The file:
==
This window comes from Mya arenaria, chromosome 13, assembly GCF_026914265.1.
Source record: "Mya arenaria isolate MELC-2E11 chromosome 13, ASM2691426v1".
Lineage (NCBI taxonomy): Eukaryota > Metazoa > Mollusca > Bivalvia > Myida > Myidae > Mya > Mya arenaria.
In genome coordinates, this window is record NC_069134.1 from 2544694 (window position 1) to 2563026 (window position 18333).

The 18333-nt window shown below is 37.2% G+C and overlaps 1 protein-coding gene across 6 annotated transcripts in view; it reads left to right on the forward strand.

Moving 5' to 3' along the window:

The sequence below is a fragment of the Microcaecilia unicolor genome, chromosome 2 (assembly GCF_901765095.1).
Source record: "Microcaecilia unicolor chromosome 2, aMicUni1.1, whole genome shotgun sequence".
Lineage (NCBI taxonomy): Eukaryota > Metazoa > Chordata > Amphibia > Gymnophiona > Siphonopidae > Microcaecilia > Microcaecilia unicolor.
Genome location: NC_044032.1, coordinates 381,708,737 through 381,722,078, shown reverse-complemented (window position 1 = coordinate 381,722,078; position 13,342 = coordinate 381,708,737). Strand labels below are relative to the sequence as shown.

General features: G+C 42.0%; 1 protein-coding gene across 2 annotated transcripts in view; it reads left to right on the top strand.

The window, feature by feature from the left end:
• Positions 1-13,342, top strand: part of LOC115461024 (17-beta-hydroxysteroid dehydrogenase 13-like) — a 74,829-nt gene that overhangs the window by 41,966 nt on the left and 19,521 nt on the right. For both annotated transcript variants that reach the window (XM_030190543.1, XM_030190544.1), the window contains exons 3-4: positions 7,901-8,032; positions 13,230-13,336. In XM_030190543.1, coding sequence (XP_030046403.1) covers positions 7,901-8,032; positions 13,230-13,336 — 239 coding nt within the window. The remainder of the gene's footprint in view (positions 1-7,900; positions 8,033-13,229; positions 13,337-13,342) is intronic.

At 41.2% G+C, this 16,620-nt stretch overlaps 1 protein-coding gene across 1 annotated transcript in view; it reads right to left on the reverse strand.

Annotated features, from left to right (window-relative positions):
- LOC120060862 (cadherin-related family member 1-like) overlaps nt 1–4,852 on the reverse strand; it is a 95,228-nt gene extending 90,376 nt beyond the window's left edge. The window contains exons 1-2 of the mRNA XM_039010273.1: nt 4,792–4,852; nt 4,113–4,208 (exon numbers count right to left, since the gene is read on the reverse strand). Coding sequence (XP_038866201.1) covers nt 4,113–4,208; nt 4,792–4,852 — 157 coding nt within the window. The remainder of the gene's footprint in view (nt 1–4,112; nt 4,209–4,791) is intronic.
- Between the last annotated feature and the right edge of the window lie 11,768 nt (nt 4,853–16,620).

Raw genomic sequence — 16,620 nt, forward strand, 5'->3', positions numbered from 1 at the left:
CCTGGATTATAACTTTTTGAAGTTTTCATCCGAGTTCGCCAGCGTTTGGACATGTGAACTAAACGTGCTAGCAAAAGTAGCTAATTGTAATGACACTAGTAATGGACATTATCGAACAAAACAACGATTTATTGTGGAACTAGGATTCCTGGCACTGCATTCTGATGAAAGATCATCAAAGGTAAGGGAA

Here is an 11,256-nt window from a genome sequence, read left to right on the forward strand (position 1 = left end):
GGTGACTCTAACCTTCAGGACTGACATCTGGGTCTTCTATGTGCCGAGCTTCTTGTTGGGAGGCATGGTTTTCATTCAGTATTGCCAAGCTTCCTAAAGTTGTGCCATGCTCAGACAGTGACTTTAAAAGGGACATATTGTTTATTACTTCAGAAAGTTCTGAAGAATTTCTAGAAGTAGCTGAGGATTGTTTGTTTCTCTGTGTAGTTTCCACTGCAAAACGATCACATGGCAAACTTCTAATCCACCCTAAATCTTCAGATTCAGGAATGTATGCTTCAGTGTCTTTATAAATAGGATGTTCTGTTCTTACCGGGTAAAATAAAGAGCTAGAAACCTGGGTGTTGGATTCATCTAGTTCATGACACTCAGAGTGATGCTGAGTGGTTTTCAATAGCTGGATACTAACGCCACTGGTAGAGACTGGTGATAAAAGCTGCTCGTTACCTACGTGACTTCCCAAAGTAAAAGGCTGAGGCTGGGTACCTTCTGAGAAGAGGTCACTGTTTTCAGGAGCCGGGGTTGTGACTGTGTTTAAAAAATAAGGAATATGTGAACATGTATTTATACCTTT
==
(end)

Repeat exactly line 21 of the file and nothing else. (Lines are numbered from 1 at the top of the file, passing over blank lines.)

GGTGACTCTAACCTTCAGGACTGACATCTGGGTCTTCTATGTGCCGAGCTTCTTGTTGGGAGGCATGGTTTTCATTCAGTATTGCCAAGCTTCCTAAAGTTGTGCCATGCTCAGACAGTGACTTTAAAAGGGACATATTGTTTATTACTTCAGAAAGTTCTGAAGAATTTCTAGAAGTAGCTGAGGATTGTTTGTTTCTCTGTGTAGTTTCCACTGCAAAACGATCACATGGCAAACTTCTAATCCACCCTAAATCTTCAGATTCAGGAATGTATGCTTCAGTGTCTTTATAAATAGGATGTTCTGTTCTTACCGGGTAAAATAAAGAGCTAGAAACCTGGGTGTTGGATTCATCTAGTTCATGACACTCAGAGTGATGCTGAGTGGTTTTCAATAGCTGGATACTAACGCCACTGGTAGAGACTGGTGATAAAAGCTGCTCGTTACCTACGTGACTTCCCAAAGTAAAAGGCTGAGGCTGGGTACCTTCTGAGAAGAGGTCACTGTTTTCAGGAGCCGGGGTTGTGACTGTGTTTAAAAAATAAGGAATATGTGAACATGTATTTATACCTTT